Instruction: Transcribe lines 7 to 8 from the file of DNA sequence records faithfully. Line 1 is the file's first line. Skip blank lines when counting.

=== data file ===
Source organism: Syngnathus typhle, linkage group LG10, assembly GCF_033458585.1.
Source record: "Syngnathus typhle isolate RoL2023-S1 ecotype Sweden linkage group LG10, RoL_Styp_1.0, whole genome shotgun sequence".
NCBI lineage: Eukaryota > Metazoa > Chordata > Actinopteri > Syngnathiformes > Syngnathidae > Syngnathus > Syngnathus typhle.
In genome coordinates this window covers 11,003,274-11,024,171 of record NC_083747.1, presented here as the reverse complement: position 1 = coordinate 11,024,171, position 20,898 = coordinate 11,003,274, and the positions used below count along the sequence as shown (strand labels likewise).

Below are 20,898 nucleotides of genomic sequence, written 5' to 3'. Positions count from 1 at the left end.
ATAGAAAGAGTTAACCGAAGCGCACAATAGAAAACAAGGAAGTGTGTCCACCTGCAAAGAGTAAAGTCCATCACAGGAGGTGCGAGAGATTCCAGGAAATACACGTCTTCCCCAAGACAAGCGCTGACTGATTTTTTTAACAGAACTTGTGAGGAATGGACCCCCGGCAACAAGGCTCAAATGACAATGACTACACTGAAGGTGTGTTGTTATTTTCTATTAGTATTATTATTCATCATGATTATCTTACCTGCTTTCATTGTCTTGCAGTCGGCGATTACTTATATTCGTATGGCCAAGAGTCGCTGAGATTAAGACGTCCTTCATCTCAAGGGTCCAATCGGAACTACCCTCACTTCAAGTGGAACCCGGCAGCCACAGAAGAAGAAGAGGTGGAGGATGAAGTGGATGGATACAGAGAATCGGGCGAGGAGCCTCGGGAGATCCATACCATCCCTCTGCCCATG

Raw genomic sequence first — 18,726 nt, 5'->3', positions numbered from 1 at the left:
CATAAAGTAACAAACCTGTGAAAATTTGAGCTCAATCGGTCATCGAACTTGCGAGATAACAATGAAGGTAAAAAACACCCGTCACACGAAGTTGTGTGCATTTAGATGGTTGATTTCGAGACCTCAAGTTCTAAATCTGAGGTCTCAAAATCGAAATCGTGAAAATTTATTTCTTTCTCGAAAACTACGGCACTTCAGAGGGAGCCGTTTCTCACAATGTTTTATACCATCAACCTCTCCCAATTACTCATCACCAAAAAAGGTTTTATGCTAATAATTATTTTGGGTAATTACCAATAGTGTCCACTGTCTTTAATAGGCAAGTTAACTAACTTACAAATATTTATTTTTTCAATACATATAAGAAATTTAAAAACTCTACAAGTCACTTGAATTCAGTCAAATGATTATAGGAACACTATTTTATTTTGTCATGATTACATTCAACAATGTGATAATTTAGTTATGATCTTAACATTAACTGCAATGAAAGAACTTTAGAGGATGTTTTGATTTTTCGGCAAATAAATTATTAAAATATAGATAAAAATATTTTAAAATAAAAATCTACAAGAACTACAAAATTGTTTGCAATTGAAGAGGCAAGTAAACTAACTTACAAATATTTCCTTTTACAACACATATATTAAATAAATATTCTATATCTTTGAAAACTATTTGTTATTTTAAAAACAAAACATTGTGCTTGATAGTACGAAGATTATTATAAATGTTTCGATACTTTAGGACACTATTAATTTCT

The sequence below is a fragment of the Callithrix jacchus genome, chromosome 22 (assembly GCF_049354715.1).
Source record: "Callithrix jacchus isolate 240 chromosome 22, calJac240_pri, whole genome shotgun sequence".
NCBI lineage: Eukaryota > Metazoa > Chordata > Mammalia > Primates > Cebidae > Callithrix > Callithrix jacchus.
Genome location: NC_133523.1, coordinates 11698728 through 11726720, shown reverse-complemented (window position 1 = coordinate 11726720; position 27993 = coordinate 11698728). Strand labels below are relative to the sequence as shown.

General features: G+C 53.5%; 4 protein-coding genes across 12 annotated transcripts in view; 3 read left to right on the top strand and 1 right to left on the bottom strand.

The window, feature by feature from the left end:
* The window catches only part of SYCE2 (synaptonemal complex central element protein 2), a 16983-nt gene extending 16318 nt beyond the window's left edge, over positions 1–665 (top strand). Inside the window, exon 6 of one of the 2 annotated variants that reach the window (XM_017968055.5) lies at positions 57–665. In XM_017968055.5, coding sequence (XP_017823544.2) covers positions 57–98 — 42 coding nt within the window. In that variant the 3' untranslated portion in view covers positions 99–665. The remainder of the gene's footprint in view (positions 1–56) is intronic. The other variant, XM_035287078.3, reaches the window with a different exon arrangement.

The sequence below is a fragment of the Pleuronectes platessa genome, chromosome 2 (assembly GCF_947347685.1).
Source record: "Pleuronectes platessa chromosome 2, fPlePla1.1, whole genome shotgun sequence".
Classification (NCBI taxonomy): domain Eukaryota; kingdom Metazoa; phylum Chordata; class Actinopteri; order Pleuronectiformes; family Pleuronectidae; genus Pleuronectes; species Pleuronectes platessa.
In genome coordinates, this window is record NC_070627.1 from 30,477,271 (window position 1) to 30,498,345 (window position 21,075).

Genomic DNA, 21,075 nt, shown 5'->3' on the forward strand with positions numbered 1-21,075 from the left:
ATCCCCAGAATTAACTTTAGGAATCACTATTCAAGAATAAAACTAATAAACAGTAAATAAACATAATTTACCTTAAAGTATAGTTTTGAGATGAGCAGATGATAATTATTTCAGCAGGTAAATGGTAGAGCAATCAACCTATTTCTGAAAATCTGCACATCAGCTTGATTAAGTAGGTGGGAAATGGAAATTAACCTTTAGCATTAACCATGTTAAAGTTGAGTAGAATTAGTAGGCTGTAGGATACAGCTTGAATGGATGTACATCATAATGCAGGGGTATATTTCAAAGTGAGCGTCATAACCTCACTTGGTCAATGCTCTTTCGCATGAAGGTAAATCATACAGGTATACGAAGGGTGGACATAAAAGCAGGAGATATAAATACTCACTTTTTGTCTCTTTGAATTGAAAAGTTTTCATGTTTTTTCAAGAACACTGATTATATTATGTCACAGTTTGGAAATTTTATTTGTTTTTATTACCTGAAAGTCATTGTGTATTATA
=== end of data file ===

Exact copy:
Raw genomic sequence first — 18,726 nt, 5'->3', positions numbered from 1 at the left:
CATAAAGTAACAAACCTGTGAAAATTTGAGCTCAATCGGTCATCGAACTTGCGAGATAACAATGAAGGTAAAAAACACCCGTCACACGAAGTTGTGTGCATTTAGATGGTTGATTTCGAGACCTCAAGTTCTAAATCTGAGGTCTCAAAATCGAAATCGTGAAAATTTATTTCTTTCTCGAAAACTACGGCACTTCAGAGGGAGCCGTTTCTCACAATGTTTTATACCATCAACCTCTCCCAATTACTCATCACCAAAAAAGGTTTTATGCTAATAATTATTTTGGGTAATTACCAATAGTGTCCACTGTCTTTAATAGGCAAGTTAACTAACTTACAAATATTTATTTTTTCAATACATATAAGAAATTTAAAAACTCTACAAGTCACTTGAATTCAGTCAAATGATTATAGGAACACTATTTTATTTTGTCATGATTACATTCAACAATGTGATAATTTAGTTATGATCTTAACATTAACTGCAATGAAAGAACTTTAGAGGATGTTTTGATTTTTCGGCAAATAAATTATTAAAATATAGATAAAAATATTTTAAAATAAAAATCTACAAGAACTACAAAATTGTTTGCAATTGAAGAGGCAAGTAAACTAACTTACAAATATTTCCTTTTACAACACATATATTAAATAAATATTCTATATCTTTGAAAACTATTTGTTATTTTAAAAACAAAACATTGTGCTTGATAGTACGAAGATTATTATAAATGTTTCGATACTTTAGGACACTATTAATTTCT